In 1994 he published his first cookery book, Roast Chicken and Other Stories and retired from full time cooking at Bibendum in 1995 to concentrate on his writing. His second book, The Prawn Cocktail Years was produced in 1997 followed by Gammon and Spinach, Roast Chicken and Other Stories – second helpings and most recently Week in Week out – published in 2007.
From 1994 Simon was the weekly food columnist for over 8 years with The Independent. Week in Week out is a collection of his favourite stories from this time.
The Vegetarian Option was published in October 2009. The Good Cook, published in July 2011 accompanied his BBC television series of the same name.
“Simon Hopkinson Cooks” is his latest television series. Episode 1 aired on Monday 3rd June 2013 at 9pm on More4 and will be followed by 5 more episodes.
Michael Hamlyn began his career in the film industry in 1976 as an assistant director. In 1980 he went on to form Midnight Films with the director, Julian Temple. Midnight Film’s credits included The Secret Policeman’s Other Ball for Amnesty International, It’s All True for the BBC and numerous music videos for bands such as the Rolling Stones and the Kinks.
In 1983 Michael took over Midnight Films and continued to produce music videos and films. While under Michael’s control the company produced Party Party directed by Terry Windsor and White City with Pete Townsend, directed by Richard Lowenstein.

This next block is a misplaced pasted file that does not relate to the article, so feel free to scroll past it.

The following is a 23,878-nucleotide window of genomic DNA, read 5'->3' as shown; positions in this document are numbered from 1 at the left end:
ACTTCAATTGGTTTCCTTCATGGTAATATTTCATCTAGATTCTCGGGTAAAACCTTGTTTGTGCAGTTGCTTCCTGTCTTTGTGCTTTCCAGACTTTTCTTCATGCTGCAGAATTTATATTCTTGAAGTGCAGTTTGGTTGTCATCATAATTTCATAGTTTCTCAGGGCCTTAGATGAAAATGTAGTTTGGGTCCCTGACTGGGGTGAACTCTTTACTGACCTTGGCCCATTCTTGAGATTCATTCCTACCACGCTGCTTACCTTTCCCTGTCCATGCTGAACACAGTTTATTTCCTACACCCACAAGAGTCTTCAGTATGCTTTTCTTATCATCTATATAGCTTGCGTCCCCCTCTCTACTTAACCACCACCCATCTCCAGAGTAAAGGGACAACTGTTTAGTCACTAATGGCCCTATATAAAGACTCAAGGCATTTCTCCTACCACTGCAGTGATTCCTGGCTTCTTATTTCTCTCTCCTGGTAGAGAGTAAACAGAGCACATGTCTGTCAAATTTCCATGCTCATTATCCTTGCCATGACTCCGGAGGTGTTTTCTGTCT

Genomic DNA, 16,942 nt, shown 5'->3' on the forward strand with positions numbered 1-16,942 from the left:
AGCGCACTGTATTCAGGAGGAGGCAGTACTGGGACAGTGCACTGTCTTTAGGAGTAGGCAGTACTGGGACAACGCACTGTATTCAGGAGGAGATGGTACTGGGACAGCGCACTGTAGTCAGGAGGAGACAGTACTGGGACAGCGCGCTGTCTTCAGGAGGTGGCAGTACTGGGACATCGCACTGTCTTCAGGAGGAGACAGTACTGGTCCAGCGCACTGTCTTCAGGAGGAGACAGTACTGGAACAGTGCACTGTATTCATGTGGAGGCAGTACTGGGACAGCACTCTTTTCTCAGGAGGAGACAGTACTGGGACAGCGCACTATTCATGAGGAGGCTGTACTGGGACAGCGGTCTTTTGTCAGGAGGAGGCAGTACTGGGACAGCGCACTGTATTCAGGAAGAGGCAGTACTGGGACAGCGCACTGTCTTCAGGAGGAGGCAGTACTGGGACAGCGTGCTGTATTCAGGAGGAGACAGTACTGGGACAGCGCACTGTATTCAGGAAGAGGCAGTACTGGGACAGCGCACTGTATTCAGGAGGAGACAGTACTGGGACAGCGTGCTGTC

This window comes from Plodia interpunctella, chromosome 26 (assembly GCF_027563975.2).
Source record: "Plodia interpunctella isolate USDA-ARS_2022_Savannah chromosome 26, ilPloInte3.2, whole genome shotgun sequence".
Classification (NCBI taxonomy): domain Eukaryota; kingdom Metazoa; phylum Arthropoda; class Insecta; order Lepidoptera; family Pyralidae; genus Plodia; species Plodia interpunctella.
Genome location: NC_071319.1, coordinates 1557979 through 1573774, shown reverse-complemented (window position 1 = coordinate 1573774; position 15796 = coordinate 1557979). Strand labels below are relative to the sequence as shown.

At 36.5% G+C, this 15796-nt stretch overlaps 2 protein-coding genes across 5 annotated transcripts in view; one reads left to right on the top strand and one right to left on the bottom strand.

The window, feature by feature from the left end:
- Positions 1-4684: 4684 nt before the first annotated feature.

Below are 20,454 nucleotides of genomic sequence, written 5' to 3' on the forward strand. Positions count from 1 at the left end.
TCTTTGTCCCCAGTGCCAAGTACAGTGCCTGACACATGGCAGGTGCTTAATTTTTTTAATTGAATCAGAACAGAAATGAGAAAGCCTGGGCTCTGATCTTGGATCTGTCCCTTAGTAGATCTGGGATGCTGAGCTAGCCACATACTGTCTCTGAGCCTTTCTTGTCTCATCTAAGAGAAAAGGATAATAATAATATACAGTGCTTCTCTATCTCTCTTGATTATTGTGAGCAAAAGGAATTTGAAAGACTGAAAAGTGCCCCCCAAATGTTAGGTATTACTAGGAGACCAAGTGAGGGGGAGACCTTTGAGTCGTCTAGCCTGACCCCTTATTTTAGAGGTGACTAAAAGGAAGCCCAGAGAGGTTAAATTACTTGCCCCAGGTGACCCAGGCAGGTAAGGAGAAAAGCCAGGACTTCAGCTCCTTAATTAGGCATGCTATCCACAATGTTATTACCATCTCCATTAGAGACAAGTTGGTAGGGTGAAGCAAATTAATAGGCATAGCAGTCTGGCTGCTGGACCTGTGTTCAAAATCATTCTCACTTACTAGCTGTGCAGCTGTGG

In 1987 Michael moved across the Atlantic to the United States to make U2 Rattle and Hum, directed by Phil Joanou. While in America Michael established Midnight Films Inc as a leading music video producer which had a client list boasting names such as U2, INXS and Bruce Springsteen. Between the years 1987 and 1989 Midnight Films Inc won 12 MTV awards including Best Video Award for INXS’s Need You Tonight and the Viewers Video of the Year Award for U2’s With or Without You. In 1989 Midnight Inc. went on to win the Best Video Grammy for U2’s Where the Streets Have No Name.
In 1991 Michael returned to the UK and in partnership with Polygram formed Specific Films Ltd. Under Specific Films Ltd Michael produced The Adventures of Priscilla, Queen of the Desert directed by Stephan Elliott, which went on to win several awards including an Oscar for Best Costume Design, the Audience Award for Most Popular Film at the Cannes Film Festival and Best Film Award at both the San Francisco Film Festival and the Seattle Film Festival. To date Michael has produced a number of features including Mr Reliable directed by Nadia Tass, Paws directed by Karl Zwicky and The Last Seduction II directed by Terry Marcel. In 2005, Michael was Executive Producer on The Proposition written by Nick Cave and directed by John Hillcoat.
Michael’s most current producing venture is the stage musical version of Priscilla, Queen of the Desert, which had its world premiere in Sydney in October 2006. The musical opened to rave reviews and is currently on tour in Australia. Michael is a trustee of the Paul Hamlyn Foundation, as well as a governor at the Southbank Centre.